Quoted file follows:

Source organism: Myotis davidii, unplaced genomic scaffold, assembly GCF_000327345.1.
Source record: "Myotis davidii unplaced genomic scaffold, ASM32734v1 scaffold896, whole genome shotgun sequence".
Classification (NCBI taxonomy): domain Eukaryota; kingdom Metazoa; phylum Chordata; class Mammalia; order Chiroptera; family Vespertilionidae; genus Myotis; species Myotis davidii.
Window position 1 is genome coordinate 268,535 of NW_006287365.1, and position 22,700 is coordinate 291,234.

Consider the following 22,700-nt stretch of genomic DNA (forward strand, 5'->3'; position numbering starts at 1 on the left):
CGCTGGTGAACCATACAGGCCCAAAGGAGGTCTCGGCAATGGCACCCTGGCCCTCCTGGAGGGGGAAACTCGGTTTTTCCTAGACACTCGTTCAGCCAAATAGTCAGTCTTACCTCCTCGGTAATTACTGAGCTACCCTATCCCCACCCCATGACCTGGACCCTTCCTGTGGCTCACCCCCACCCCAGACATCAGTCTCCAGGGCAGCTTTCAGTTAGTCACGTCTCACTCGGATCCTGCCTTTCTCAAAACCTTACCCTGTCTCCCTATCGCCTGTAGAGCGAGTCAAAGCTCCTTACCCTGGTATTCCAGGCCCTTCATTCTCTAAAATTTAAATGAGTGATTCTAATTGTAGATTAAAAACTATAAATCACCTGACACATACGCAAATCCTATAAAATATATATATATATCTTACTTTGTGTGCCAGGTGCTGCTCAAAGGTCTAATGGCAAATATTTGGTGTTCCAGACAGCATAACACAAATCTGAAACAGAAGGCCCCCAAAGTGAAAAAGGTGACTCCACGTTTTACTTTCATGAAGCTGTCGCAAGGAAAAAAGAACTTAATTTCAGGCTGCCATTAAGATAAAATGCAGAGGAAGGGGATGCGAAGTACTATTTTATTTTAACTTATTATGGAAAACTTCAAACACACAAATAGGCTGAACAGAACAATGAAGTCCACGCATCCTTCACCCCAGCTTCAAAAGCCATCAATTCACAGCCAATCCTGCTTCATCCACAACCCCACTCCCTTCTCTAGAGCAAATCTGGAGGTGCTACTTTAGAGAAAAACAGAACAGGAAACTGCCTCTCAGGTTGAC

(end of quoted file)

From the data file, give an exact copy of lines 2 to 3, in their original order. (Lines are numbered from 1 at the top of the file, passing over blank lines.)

Source record: "Myotis davidii unplaced genomic scaffold, ASM32734v1 scaffold896, whole genome shotgun sequence".
Classification (NCBI taxonomy): domain Eukaryota; kingdom Metazoa; phylum Chordata; class Mammalia; order Chiroptera; family Vespertilionidae; genus Myotis; species Myotis davidii.